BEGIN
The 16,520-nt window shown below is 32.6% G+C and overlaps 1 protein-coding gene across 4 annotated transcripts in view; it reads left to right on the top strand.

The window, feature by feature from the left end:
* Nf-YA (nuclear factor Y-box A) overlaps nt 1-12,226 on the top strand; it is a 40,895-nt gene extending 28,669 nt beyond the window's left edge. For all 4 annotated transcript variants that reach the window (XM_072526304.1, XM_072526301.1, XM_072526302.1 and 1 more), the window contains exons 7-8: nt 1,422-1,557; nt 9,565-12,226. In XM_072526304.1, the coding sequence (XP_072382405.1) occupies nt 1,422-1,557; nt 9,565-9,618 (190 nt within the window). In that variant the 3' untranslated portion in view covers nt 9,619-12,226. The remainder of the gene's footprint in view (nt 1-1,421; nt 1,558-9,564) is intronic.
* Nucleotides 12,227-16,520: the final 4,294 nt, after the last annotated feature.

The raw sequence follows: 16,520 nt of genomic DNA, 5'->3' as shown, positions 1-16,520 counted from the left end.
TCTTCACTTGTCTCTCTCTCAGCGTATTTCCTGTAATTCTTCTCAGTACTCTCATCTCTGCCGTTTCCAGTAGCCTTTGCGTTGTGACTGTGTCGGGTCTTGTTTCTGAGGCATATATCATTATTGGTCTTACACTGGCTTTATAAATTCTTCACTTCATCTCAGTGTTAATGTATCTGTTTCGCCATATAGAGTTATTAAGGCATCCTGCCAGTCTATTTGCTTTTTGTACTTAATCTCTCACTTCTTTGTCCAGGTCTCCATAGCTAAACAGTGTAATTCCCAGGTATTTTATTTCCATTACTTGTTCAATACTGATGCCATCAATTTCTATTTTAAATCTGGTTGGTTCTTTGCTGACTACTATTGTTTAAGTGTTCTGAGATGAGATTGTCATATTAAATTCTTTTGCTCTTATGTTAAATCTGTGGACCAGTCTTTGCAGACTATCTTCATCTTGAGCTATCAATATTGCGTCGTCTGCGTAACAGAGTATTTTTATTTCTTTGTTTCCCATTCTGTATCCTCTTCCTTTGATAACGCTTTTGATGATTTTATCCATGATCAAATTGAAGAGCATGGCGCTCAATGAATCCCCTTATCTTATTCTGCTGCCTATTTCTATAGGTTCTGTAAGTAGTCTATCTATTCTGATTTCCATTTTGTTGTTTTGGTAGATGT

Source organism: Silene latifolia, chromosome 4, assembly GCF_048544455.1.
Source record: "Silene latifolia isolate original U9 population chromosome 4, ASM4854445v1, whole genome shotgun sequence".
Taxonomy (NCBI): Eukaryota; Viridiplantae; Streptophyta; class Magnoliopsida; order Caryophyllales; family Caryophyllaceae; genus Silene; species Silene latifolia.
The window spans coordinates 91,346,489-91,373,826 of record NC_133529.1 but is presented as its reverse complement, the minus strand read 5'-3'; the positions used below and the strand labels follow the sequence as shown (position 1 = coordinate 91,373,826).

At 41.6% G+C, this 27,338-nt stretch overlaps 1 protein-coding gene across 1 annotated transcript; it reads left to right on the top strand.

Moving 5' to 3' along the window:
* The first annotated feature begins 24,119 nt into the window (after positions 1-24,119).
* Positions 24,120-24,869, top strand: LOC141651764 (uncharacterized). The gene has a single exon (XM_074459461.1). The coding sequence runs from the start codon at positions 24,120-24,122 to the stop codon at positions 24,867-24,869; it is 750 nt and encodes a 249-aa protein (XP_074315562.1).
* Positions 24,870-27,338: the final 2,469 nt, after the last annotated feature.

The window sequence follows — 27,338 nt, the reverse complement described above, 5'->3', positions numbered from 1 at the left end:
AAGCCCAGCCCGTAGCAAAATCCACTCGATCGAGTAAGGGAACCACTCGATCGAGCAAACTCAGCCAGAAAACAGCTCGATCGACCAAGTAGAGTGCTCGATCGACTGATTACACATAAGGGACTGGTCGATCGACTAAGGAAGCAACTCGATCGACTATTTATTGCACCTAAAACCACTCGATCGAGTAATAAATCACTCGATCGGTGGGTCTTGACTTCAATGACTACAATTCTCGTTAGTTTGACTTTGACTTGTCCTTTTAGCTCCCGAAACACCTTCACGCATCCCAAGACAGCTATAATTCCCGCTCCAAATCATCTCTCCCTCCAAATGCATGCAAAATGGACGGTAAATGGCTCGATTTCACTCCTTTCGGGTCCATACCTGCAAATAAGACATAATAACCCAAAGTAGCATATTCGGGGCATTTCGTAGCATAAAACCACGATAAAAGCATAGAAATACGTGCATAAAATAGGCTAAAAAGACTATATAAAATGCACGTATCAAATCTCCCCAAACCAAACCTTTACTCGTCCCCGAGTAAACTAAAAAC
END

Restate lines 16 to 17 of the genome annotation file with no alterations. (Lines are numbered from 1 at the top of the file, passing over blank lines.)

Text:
The window sequence follows — 27,338 nt, the reverse complement described above, 5'->3', positions numbered from 1 at the left end:
AAGCCCAGCCCGTAGCAAAATCCACTCGATCGAGTAAGGGAACCACTCGATCGAGCAAACTCAGCCAGAAAACAGCTCGATCGACCAAGTAGAGTGCTCGATCGACTGATTACACATAAGGGACTGGTCGATCGACTAAGGAAGCAACTCGATCGACTATTTATTGCACCTAAAACCACTCGATCGAGTAATAAATCACTCGATCGGTGGGTCTTGACTTCAATGACTACAATTCTCGTTAGTTTGACTTTGACTTGTCCTTTTAGCTCCCGAAACACCTTCACGCATCCCAAGACAGCTATAATTCCCGCTCCAAATCATCTCTCCCTCCAAATGCATGCAAAATGGACGGTAAATGGCTCGATTTCACTCCTTTCGGGTCCATACCTGCAAATAAGACATAATAACCCAAAGTAGCATATTCGGGGCATTTCGTAGCATAAAACCACGATAAAAGCATAGAAATACGTGCATAAAATAGGCTAAAAAGACTATATAAAATGCACGTATCAAATCTCCCCAAACCAAACCTTTACTCGTCCCCGAGTAAACTAAAAAC